If you live in an area with long, cold winters, you’ll probably spend well over $1,000 each year on a heating source, such as oil, kerosene, natural gas, and electricity.
To save on energy costs, supplement your heating needs with a solar air convection heater that collects heat from the sun to warm your home.
Benefits and Drawbacks of Solar Air Heaters
David Schieren, CEO of New York-based energy consulting firm EmPower Solar, estimates that you can save more than $300 a year on heating costs by using a solar air heater. Savings vary depending on the size of your home, the sunniness of your climate, and the type of heating sources you use.
Solar air collectors can be used to heat a single room, or to supplement an existing heating system. However, most solar air heaters are not powerful enough to heat an entire home.
Types of solar air heaters
An outdoor-type panel collects air from inside your home, circulates it through a flat, heat-gathering panel that’s mounted outside facing the sun, then returns the heated air to your house. The panel attaches directly to the outside of your house. Two 4-inch holes are required for the inflow and outflow ducts, and a small fan helps move air through the circulation chambers in the panel. A connection to standard 120-volt power is necessary.
A window-mounted unit doesn’t require any retrofitting or holes cut into exterior walls; it fits inside a standard window opening. Flexible gaskets seal the edge of the unit against the window frame to prevent air leaks. This self-contained unit includes intake and outflow vents, and a thermostatically controlled fan. Because solar air heaters are dark-colored to help absorb heat, window-mounted units block daylight. Window-mounted units are good for heating small rooms, such as a bedroom.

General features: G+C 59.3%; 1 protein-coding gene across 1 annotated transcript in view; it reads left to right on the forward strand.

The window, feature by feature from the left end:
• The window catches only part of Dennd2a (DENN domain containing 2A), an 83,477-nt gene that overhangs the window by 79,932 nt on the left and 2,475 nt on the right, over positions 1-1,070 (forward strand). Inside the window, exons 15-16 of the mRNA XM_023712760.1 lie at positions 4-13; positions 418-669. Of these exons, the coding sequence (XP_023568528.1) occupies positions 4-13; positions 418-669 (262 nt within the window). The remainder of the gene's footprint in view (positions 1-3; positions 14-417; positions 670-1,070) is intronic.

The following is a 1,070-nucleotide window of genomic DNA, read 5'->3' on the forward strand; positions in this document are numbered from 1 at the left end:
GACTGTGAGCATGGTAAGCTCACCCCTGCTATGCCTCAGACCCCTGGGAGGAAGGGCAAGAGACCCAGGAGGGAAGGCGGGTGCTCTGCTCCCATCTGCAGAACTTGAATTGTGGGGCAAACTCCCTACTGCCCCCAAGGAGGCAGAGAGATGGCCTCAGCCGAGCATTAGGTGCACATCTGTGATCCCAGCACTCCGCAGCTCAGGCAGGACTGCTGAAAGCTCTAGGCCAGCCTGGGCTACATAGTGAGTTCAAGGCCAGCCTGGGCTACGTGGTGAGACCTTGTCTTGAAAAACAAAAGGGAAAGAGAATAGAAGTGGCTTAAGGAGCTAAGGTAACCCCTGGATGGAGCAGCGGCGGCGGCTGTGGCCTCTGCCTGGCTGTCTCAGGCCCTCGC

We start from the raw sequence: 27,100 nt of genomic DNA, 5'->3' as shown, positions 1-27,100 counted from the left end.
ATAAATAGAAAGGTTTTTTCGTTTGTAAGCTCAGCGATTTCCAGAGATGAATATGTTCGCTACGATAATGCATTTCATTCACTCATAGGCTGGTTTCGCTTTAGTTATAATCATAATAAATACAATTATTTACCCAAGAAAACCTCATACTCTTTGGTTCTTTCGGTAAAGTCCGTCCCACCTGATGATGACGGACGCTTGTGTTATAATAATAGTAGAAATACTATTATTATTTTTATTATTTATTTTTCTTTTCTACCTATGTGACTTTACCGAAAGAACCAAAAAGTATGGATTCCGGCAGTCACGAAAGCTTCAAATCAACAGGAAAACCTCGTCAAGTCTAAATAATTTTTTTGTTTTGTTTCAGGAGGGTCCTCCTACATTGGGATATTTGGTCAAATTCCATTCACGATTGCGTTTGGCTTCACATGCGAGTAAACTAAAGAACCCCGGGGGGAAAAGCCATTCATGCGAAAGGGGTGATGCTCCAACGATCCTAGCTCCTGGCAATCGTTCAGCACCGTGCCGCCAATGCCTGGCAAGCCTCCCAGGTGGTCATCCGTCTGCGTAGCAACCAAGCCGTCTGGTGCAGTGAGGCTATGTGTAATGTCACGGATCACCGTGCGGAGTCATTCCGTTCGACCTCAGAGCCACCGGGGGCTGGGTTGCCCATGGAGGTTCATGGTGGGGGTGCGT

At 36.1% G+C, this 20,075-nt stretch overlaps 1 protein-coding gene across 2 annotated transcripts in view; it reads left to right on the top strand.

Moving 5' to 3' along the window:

Size and cost
Solar air heaters can vary in size, cost, and heating capacity. A 32-by-18-inch window air heater panel costs $400 to $500 and can heat a small room; a 28-sq-ft. outdoor wall-mounted unit costs $2,700 and is able to heat 1,000 square feet.
Installing Your Solar Heater
In most cases, there is no need to hire a solar specialist to help with installation. You can hire a general contractor or carpenter to complete the job for you.
“The ideal professional to do it would be the all-around handyman type, as there is a little carpentry, a little duct work, a little glazing, and sometimes a little electrical work to do,” says Gary Reysa of renewable energy site BuildItSolar.com.
Installation should take a couple of hours and cost from $60 to $150.
A solar heater complements your existing heating system, so there’ll be no need for any modifications to your HVAC system. If you install a large area of air heating collectors, however, you may need to integrate the system into your existing ductwork to distribute the heat more evenly, which could involve consulting a solar heating technician or an HVAC professional.
Do It Yourself
To save money, construct your own solar heating system.
“An air heating collector that is equivalent to a commercial collector that costs $1,200 can be built for a couple hundred dollars,” says Reysa. “This makes the payback time a lot shorter.”\
Take advantage of DIY solar heater plans to build a low-cost heating system, using materials available at your local hardware store, such as polycarbonate glazing, framing lumber, and silicone caulk sealant.
Keeping Your House Warm
Remember that when it comes to energy-efficient heating, a solar air heating system is not as important as upgrading insulation in your house. Creating an energy-efficient home starts from the ground up.